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Image from page 199 of “Lutyens houses and gardens” (1921)

Image from page 199 of

Identifier: lutyenshousesga00weav
Title: Lutyens houses and gardens
Year: 1921 (1920s)
Authors: Weaver, Lawrence, 1876-1930
Subjects: Lutyens, Edwin Landseer, Sir, 1869-1944 Architecture, Domestic Gardens
Publisher: London, Offices of "Country life", ltd. [etc.] New York, C. Scribner’s Sons
Contributing Library: University of Connecticut Libraries
Digitizing Sponsor: LYRASIS Members and Sloan Foundation

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Text Appearing Before Image:
138.—At Temple Dinslev. to the difficulty of giving a seemly shape to the instrument.Mr. Halsey Ricardo has said that it has the size withoutthe handiness of an African elephant, and the elegance ofa mammoth toad. This is due in part to the practicewhich prevailed throughout the nineteenth century of fittingthe great case with three fat and unconnected legs. Aslong ago as 1900 Sir Edwin Lutyens made an interestingessay in the return to the type of design employed for theharpsichord. That instrument was usually treated as aseparate box raised upon an underframe, the legs of whichwere connected by rails and stretchers. An instrumentmade for the Paris Exhibition indicated how successfullythis idea could be carried out, but in one respect the pianofollowed modern practice. The legs were framed directlyinto the case, instead of forming a separate structure uponwhich the case rests. For a smaller piano at Marshcourt 192 Lutyens Houses and Gardens

Text Appearing After Image:
<WX w Q < Designs for Furniture 193 a simpler case was designed with detail of a rather moreclassical character (Fig. 136). These two examples haveshown a better way, and have not been without theirinfluence on the stock patterns now produced by manu-facturers on a commercial scale. We may be grateful forthis, because the type with bulbous turned legs, which heldfull sway for about a century, was as bad a solution of adifficult problem as could have been devised. Among other pieces of furniture which have felt the in-fluence of the period of William and Mary is the four-postbedstead with more or less elaborate upholstery. Two ex-amples are shown in Figs. 137 and 138. The former was madefor Great Maytham, and shows a very interesting treatmentof the valance, which is carried in one piece along the topof the window opening and round the bedstead. The design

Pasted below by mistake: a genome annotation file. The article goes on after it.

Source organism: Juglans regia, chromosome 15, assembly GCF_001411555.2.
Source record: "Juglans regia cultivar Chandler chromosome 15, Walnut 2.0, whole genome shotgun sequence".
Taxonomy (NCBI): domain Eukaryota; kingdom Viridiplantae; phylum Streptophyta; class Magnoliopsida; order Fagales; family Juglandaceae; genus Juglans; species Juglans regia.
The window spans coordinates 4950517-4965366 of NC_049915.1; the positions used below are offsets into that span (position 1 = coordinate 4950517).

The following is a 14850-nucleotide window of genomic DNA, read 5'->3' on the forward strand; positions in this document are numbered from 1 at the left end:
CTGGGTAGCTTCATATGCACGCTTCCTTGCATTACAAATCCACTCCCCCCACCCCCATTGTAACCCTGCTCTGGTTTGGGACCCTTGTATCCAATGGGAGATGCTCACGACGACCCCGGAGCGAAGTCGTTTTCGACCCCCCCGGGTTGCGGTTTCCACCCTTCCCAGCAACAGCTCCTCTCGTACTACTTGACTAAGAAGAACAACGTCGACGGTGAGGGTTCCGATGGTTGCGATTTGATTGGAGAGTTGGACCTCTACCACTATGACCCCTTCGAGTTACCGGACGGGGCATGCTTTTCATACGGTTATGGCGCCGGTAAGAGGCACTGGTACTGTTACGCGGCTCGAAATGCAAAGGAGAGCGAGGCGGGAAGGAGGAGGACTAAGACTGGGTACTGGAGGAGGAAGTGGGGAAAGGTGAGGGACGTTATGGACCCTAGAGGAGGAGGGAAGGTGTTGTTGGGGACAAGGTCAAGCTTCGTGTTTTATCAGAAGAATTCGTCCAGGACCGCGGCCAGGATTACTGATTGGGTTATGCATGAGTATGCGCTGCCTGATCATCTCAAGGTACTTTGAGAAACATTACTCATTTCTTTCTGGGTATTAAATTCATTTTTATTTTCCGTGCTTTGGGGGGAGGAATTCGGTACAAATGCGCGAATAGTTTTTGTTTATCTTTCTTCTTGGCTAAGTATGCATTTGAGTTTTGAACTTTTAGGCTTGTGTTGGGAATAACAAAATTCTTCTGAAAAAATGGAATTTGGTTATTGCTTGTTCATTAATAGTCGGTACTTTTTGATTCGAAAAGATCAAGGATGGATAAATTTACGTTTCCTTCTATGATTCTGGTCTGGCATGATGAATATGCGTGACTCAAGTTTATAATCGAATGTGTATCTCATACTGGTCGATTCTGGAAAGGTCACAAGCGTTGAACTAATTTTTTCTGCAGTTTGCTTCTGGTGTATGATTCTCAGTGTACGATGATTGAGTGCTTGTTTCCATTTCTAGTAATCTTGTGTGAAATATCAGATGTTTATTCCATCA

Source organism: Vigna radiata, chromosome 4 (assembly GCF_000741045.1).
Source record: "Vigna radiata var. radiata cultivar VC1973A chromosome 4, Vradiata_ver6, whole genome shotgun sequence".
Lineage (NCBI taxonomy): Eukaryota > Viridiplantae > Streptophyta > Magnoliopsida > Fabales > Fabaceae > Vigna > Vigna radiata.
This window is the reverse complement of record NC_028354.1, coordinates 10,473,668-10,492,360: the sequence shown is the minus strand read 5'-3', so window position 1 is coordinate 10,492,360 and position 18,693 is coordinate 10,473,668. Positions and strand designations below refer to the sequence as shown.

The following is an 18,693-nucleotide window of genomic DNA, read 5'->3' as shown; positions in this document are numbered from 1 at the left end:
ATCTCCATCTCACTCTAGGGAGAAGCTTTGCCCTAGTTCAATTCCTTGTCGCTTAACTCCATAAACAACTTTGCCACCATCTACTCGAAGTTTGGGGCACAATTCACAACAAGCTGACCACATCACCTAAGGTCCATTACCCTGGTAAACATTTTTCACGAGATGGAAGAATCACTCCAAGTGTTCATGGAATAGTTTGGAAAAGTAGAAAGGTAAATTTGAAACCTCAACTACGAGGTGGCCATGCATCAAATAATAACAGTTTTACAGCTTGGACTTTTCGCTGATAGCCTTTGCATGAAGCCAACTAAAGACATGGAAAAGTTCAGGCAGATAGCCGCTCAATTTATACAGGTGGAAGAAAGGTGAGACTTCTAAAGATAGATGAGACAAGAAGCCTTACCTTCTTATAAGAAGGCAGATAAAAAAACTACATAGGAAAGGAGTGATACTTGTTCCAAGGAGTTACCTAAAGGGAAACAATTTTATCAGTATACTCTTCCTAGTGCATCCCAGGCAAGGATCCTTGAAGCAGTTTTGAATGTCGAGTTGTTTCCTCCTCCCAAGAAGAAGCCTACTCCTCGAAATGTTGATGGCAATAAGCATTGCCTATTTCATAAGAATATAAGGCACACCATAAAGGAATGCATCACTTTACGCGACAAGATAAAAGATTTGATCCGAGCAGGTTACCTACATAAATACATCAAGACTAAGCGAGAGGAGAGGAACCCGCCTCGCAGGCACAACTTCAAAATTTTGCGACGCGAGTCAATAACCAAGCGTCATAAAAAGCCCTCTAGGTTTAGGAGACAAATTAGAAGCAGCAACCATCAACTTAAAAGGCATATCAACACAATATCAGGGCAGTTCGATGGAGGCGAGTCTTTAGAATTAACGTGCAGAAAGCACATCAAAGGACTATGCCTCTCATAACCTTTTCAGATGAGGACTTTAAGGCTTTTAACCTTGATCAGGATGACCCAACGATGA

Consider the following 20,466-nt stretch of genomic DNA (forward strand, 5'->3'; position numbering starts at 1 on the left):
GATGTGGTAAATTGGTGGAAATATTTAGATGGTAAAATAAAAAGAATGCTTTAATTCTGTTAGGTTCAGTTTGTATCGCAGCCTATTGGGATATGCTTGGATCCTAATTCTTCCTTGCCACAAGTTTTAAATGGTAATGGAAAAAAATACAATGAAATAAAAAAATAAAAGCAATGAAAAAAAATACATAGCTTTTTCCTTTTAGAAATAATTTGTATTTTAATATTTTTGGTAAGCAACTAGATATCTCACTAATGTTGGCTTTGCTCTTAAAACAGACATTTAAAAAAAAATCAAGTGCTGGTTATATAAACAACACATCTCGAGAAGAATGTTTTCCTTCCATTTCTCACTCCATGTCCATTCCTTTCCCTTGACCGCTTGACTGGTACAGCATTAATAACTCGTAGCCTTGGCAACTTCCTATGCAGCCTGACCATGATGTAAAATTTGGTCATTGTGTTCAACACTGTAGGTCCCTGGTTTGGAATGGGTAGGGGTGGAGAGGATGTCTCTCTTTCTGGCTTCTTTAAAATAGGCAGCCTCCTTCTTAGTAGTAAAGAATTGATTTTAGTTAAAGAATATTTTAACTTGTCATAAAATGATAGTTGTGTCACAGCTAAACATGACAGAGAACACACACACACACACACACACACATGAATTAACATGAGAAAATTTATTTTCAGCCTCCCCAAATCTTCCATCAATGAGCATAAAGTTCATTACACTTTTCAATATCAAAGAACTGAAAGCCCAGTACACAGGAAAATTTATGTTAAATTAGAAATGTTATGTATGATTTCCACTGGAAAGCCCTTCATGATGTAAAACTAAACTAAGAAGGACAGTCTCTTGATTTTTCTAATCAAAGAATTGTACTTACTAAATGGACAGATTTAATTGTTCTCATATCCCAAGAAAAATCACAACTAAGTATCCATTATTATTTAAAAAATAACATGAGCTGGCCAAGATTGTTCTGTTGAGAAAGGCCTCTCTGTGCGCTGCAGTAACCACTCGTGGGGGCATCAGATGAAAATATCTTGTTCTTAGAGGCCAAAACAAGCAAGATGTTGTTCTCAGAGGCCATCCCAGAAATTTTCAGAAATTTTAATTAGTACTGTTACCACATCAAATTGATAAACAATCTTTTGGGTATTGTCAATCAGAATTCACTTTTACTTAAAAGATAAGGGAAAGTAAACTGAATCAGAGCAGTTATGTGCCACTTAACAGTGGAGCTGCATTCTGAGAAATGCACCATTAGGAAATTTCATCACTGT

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Posted by Internet Archive Book Images on 2014-07-28 04:21:27

Tagged: , bookid:lutyenshousesga00weav , bookyear:1921 , bookdecade:1920 , bookcentury:1900 , bookauthor:Weaver__Lawrence__1876_1930 , booksubject:Lutyens__Edwin_Landseer__Sir__1869_1944 , booksubject:Architecture__Domestic , booksubject:Gardens , bookpublisher:London__Offices_of__Country_life___ltd___etc__ , bookpublisher:_New_York__C__Scribner_s_Sons , bookcontributor:University_of_Connecticut_Libraries , booksponsor:LYRASIS_Members_and_Sloan_Foundation , bookleafnumber:199 , bookcollection:uconn_libraries , bookcollection:americana

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